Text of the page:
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Discussion Starter · #1 ·
I HATE how a lot of people on here have the misconception that losing backpressure on an exhaust system is the cause of loss in torque.

Don't waste your time trying to figure it out. its a MYTH that contradicts the most basic concepts of internal combustion engines.

1) Backpressure is the parasitic load added to the upstroke of the piston, trying to push the spent gasses out of the cylinder. The more power wasted pushing gasses out of the cylinder, the less power there is available to turn the crank.

2) Backpressure is the residual gasses that remain in the cylinder after the exhaust stroke has finished, and interferes with the induction of the fresh charge. Obviously, the less fresh charge the engine gets, the less power it can produce.

The optimum backpressure is zero. How much back pressure do you think is designed into NASCAR racers, Indy cars, dragsters, racing boats,...etc.

People confuse backpressure with scavenging. Scavenging is GOOD (it lowers backpressure), but backpressure is BAD.

And it makes no difference whether you are talking forced induction, N/A, 2 cycle, 4 cycle, diesel, planes, boats, cars, cycle, or lawn mowers.

and about scavenging:

Velocity is a component of the scavenging effect of a tuned exhaust. But scavenging ONLY takes place it the interface of differnt pulse discharges. As the exhaust from one cylinder passes across the exhaust tube of another cylinder, it will lower the pressure in that tube, and in another poster's words, "help suck it out".

So the objective of exhaust tuning is to configure the individual tubes so the exhaust flow pass the tubes from other cylinders at exactly the right time. And the velocity at that point does indeed influence the amount of scavenging assist.

But please note that this scavenging only occurs at the interface of different cylinders. It only takes place in the tuned header section of the exhaust system. Once all of tubing and all of the discharges have come together in a common collector or pipe, there is no scavenging, and velocity is no longer a factor.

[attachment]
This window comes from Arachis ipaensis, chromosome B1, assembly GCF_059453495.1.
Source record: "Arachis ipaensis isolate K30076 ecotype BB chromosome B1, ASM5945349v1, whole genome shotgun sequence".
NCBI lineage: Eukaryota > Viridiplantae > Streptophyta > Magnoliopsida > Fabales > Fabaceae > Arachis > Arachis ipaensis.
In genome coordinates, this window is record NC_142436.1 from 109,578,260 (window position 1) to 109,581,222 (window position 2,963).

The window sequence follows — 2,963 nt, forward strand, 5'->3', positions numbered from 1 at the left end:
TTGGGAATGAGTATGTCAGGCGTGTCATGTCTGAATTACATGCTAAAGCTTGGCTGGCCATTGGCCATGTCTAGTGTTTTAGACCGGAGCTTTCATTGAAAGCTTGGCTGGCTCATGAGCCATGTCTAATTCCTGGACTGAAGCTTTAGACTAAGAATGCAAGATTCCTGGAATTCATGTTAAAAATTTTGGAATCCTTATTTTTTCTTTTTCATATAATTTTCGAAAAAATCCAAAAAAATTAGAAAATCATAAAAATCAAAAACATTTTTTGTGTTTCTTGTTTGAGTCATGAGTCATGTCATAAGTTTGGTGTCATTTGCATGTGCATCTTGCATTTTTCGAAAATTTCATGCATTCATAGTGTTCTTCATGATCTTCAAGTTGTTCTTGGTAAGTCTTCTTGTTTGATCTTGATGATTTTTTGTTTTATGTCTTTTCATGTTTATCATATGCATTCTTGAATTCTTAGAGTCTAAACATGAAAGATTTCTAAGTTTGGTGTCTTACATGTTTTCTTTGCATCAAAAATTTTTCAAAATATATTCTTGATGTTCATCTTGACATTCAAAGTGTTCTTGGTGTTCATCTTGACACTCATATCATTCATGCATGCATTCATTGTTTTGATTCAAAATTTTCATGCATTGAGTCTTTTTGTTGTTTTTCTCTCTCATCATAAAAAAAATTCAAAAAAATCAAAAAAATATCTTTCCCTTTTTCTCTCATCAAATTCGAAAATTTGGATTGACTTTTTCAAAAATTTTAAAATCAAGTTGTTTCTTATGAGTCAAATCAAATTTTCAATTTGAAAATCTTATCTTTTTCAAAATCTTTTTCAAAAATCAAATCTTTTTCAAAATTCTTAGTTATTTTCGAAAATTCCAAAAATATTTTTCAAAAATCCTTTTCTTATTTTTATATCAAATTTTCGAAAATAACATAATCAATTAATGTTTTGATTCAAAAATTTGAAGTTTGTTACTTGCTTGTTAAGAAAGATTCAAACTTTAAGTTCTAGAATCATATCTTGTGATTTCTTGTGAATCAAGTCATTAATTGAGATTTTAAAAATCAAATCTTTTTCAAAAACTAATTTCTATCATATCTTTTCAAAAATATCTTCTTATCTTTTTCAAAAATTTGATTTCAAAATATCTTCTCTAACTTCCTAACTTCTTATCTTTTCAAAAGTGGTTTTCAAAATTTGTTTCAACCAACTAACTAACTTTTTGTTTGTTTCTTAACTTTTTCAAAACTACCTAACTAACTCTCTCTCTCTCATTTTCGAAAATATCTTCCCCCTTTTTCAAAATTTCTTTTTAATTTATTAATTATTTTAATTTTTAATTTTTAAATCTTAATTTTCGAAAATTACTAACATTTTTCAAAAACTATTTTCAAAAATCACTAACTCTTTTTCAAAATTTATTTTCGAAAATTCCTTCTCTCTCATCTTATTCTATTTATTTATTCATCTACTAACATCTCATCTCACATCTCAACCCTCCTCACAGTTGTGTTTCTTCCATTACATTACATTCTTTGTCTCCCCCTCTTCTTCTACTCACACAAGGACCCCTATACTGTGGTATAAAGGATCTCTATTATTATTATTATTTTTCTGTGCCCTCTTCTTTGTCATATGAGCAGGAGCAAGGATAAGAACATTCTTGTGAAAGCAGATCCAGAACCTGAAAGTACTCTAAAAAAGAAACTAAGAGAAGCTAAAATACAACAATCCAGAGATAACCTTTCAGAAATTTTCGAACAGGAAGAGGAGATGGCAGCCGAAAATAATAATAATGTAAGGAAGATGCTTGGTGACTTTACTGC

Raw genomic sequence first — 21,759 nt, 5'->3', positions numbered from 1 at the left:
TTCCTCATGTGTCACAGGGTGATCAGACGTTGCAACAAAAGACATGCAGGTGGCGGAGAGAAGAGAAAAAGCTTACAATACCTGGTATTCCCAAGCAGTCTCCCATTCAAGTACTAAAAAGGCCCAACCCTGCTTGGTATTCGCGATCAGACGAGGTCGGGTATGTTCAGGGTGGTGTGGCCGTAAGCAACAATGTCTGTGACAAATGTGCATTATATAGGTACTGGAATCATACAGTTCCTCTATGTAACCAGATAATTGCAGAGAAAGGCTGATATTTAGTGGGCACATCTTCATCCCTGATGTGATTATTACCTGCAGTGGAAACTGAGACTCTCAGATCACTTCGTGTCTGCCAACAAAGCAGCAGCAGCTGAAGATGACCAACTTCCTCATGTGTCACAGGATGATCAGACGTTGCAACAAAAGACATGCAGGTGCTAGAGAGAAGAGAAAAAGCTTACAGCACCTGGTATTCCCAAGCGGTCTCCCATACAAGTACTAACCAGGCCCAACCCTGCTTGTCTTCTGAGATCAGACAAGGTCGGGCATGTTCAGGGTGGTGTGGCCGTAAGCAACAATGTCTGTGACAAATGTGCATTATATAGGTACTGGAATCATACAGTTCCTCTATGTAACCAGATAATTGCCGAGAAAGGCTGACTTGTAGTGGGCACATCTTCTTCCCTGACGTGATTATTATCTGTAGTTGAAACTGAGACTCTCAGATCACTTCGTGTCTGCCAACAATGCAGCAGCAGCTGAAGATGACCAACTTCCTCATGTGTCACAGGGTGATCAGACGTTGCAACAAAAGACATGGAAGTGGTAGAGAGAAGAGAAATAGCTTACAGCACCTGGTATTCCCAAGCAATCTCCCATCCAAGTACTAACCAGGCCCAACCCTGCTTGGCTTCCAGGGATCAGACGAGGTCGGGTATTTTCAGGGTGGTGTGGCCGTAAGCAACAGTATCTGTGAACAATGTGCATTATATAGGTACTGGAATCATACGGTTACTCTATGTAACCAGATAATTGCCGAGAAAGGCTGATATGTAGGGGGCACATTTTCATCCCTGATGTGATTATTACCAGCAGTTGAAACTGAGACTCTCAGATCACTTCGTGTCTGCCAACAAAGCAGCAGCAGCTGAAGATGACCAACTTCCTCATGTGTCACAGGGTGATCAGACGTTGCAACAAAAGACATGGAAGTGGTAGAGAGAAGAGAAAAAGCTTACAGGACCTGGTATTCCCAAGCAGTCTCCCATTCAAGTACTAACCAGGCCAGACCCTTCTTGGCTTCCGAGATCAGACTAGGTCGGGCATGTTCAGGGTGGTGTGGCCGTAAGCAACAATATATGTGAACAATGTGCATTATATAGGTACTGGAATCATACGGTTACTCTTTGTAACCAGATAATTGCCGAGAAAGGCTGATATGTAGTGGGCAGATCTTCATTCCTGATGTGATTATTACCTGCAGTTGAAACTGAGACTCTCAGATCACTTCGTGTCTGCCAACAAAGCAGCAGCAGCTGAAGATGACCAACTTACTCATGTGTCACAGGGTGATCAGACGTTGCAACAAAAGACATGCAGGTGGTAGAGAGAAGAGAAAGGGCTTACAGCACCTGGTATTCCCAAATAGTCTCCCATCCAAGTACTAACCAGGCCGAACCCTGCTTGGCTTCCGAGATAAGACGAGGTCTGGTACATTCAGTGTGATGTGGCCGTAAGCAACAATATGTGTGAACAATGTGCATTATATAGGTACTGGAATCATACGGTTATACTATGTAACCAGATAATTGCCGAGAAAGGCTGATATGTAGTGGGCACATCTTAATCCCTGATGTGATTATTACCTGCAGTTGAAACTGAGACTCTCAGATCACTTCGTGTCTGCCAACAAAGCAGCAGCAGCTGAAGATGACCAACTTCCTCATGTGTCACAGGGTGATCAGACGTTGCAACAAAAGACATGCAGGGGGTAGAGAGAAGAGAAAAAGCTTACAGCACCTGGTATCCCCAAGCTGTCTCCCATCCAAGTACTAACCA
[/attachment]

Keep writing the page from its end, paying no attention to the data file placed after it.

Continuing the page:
The principles involved in designing "tuned exhaust system" (actually headers or extractors) do NOT apply to exhaust system in general.

The more quickly and efficiently exhaust gasses can leave the combustion chamber, the more power you can make. And the quickest and most efficient path is one with zero back pressure (or even a slight vacuum, which may be achieved with a tuned header/extractor).

I know there are a bunch of people on here that know exactly what I am talking about, I just want to put the backpressure stories to rest. can this be a sticky?
 

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Discussion Starter · #2 ·
Also coming from a forced induction car background this makes me more sensitive on the subject, heres some more good reading for those that are interested:

"If you think of your vehicle's engine as basically a big pump, the need for free-flowing exhausts becomes obvious. Air in, air out—that's what it's all about.

The goal is to get exhaust out of the system as quickly and thoroughly as possible—greater heat dissipation allows the engine to run cooler, and less exhaust in the cylinders allows more fresh air in for a better burn."

http://www.advanceautoparts.com/eng...20021201eh.html

"We have never seen a case where backpressure improved a properly tuned engine's performance. As far as we are concerned, it is an urban myth that increased backpressure can improve performance. "